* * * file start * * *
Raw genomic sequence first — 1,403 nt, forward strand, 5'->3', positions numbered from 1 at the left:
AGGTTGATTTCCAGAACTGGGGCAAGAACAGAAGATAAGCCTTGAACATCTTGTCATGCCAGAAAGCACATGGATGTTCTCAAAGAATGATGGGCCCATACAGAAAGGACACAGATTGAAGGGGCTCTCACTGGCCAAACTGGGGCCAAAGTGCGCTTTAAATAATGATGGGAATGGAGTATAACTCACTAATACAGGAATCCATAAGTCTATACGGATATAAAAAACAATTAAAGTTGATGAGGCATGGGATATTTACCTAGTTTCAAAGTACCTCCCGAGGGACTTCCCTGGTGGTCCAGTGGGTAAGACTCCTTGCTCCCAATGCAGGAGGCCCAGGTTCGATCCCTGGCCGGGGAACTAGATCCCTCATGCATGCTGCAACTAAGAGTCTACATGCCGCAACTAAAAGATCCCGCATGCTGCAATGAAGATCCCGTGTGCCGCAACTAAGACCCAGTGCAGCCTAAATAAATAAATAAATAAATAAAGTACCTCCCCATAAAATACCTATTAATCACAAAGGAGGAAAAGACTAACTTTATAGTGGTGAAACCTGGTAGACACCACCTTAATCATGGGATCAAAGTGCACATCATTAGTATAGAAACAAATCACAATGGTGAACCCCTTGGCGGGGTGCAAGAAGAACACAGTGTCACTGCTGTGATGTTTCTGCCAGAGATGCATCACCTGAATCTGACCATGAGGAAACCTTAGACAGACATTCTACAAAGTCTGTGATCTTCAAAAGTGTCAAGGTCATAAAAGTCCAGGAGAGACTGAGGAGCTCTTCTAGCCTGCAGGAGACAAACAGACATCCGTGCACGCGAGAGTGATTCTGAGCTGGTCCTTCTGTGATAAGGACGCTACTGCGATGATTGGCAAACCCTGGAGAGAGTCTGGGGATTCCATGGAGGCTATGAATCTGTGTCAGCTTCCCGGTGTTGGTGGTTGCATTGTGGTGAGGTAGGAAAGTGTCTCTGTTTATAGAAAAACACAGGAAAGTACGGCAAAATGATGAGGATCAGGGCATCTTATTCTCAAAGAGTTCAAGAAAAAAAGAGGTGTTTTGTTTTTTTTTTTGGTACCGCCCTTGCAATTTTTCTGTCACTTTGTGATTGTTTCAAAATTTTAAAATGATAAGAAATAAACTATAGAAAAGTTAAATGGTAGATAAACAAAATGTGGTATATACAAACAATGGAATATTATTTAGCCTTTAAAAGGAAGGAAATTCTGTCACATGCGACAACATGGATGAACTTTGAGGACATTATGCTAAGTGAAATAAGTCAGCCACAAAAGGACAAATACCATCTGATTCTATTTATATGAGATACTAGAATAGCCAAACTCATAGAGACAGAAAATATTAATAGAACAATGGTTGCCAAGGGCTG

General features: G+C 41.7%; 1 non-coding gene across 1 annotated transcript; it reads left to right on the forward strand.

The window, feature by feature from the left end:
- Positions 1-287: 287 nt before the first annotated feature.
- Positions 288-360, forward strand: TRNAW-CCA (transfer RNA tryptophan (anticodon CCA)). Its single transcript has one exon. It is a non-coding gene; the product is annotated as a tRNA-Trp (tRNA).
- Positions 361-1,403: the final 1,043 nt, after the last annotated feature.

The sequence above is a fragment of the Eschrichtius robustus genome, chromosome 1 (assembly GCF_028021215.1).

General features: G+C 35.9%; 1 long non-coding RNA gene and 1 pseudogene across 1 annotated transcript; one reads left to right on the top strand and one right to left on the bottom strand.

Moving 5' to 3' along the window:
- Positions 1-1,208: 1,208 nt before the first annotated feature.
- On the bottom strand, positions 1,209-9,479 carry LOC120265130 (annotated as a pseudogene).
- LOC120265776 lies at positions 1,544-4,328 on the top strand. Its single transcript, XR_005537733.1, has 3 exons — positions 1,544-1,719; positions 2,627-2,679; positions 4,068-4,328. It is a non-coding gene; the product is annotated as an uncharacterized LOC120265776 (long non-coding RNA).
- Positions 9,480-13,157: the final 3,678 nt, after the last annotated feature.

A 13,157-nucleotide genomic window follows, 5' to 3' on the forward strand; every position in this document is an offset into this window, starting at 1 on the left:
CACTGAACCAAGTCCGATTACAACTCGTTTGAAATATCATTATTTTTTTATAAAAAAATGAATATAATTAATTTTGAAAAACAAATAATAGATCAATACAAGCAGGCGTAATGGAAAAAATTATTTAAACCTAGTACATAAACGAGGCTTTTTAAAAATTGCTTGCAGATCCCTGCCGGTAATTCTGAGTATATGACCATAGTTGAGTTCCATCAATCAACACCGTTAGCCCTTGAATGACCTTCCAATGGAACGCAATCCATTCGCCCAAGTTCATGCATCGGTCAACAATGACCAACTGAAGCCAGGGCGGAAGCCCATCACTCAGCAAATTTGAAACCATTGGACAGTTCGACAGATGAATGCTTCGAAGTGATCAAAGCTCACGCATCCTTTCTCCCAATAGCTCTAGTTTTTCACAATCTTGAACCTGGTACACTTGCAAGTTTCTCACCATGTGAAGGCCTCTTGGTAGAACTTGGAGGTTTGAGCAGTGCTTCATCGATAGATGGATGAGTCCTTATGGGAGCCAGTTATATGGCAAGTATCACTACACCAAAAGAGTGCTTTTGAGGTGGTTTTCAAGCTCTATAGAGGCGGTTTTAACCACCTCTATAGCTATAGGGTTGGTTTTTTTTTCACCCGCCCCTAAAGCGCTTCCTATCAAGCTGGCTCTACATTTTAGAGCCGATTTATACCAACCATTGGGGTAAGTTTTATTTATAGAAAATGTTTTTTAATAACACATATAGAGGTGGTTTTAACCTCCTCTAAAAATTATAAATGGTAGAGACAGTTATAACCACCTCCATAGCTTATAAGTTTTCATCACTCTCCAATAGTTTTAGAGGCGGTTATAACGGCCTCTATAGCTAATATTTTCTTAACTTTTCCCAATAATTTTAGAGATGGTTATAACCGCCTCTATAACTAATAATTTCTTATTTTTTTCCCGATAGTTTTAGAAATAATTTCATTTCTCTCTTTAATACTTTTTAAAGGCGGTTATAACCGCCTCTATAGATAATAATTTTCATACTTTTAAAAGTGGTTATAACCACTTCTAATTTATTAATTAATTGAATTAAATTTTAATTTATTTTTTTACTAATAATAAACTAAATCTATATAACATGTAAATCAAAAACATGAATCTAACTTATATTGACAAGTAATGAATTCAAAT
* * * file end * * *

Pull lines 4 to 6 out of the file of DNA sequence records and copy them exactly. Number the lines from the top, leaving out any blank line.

The window, feature by feature from the left end:
- Positions 1-287: 287 nt before the first annotated feature.
- Positions 288-360, forward strand: TRNAW-CCA (transfer RNA tryptophan (anticodon CCA)). Its single transcript has one exon. It is a non-coding gene; the product is annotated as a tRNA-Trp (tRNA).